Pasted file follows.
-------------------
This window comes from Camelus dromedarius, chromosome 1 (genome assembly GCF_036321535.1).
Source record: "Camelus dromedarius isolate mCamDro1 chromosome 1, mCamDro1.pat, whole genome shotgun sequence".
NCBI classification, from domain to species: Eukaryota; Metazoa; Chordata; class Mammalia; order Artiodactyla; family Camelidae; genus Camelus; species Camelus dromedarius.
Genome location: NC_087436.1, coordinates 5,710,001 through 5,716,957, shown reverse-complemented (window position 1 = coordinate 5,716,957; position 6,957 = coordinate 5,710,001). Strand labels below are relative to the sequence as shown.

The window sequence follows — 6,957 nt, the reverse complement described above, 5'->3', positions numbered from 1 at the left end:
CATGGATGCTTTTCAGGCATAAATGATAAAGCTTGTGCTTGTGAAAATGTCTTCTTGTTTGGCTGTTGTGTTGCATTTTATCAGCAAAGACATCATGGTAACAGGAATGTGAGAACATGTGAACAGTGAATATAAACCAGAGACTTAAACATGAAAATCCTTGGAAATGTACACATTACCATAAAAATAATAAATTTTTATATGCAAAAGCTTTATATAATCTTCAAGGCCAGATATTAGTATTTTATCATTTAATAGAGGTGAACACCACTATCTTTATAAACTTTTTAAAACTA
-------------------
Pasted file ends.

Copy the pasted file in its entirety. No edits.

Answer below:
This window comes from Camelus dromedarius, chromosome 1 (genome assembly GCF_036321535.1).
Source record: "Camelus dromedarius isolate mCamDro1 chromosome 1, mCamDro1.pat, whole genome shotgun sequence".
NCBI classification, from domain to species: Eukaryota; Metazoa; Chordata; class Mammalia; order Artiodactyla; family Camelidae; genus Camelus; species Camelus dromedarius.
Genome location: NC_087436.1, coordinates 5,710,001 through 5,716,957, shown reverse-complemented (window position 1 = coordinate 5,716,957; position 6,957 = coordinate 5,710,001). Strand labels below are relative to the sequence as shown.

The window sequence follows — 6,957 nt, the reverse complement described above, 5'->3', positions numbered from 1 at the left end:
CATGGATGCTTTTCAGGCATAAATGATAAAGCTTGTGCTTGTGAAAATGTCTTCTTGTTTGGCTGTTGTGTTGCATTTTATCAGCAAAGACATCATGGTAACAGGAATGTGAGAACATGTGAACAGTGAATATAAACCAGAGACTTAAACATGAAAATCCTTGGAAATGTACACATTACCATAAAAATAATAAATTTTTATATGCAAAAGCTTTATATAATCTTCAAGGCCAGATATTAGTATTTTATCATTTAATAGAGGTGAACACCACTATCTTTATAAACTTTTTAAAACTA